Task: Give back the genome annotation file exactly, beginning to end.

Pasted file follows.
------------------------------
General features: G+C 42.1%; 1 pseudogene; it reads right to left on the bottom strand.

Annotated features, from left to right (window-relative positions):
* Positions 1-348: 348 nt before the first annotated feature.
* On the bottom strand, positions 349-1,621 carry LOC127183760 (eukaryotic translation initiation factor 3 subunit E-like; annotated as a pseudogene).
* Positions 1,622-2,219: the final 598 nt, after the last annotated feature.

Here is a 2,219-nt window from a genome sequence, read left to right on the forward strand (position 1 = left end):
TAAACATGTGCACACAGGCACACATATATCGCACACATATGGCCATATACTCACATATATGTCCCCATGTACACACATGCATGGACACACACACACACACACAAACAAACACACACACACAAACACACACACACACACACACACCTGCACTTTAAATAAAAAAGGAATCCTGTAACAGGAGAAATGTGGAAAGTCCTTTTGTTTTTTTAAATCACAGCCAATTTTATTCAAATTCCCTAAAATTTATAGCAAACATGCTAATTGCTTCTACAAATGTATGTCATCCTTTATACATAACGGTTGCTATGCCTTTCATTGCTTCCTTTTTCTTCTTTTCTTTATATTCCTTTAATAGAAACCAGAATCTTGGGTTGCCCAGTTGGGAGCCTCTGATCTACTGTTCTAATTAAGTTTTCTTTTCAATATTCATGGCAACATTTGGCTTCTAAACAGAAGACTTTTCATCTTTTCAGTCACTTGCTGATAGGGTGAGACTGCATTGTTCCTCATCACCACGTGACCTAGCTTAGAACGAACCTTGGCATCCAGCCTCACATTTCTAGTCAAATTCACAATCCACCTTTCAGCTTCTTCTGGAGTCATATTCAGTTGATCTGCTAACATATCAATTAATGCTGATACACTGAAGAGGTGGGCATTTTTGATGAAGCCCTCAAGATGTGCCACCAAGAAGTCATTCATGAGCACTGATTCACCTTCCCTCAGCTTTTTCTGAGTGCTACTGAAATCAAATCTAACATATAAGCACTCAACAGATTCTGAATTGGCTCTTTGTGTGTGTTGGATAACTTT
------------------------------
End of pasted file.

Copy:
General features: G+C 42.1%; 1 pseudogene; it reads right to left on the bottom strand.

Annotated features, from left to right (window-relative positions):
* Positions 1-348: 348 nt before the first annotated feature.
* On the bottom strand, positions 349-1,621 carry LOC127183760 (eukaryotic translation initiation factor 3 subunit E-like; annotated as a pseudogene).
* Positions 1,622-2,219: the final 598 nt, after the last annotated feature.

Here is a 2,219-nt window from a genome sequence, read left to right on the forward strand (position 1 = left end):
TAAACATGTGCACACAGGCACACATATATCGCACACATATGGCCATATACTCACATATATGTCCCCATGTACACACATGCATGGACACACACACACACACACAAACAAACACACACACACAAACACACACACACACACACACACCTGCACTTTAAATAAAAAAGGAATCCTGTAACAGGAGAAATGTGGAAAGTCCTTTTGTTTTTTTAAATCACAGCCAATTTTATTCAAATTCCCTAAAATTTATAGCAAACATGCTAATTGCTTCTACAAATGTATGTCATCCTTTATACATAACGGTTGCTATGCCTTTCATTGCTTCCTTTTTCTTCTTTTCTTTATATTCCTTTAATAGAAACCAGAATCTTGGGTTGCCCAGTTGGGAGCCTCTGATCTACTGTTCTAATTAAGTTTTCTTTTCAATATTCATGGCAACATTTGGCTTCTAAACAGAAGACTTTTCATCTTTTCAGTCACTTGCTGATAGGGTGAGACTGCATTGTTCCTCATCACCACGTGACCTAGCTTAGAACGAACCTTGGCATCCAGCCTCACATTTCTAGTCAAATTCACAATCCACCTTTCAGCTTCTTCTGGAGTCATATTCAGTTGATCTGCTAACATATCAATTAATGCTGATACACTGAAGAGGTGGGCATTTTTGATGAAGCCCTCAAGATGTGCCACCAAGAAGTCATTCATGAGCACTGATTCACCTTCCCTCAGCTTTTTCTGAGTGCTACTGAAATCAAATCTAACATATAAGCACTCAACAGATTCTGAATTGGCTCTTTGTGTGTGTTGGATAACTTT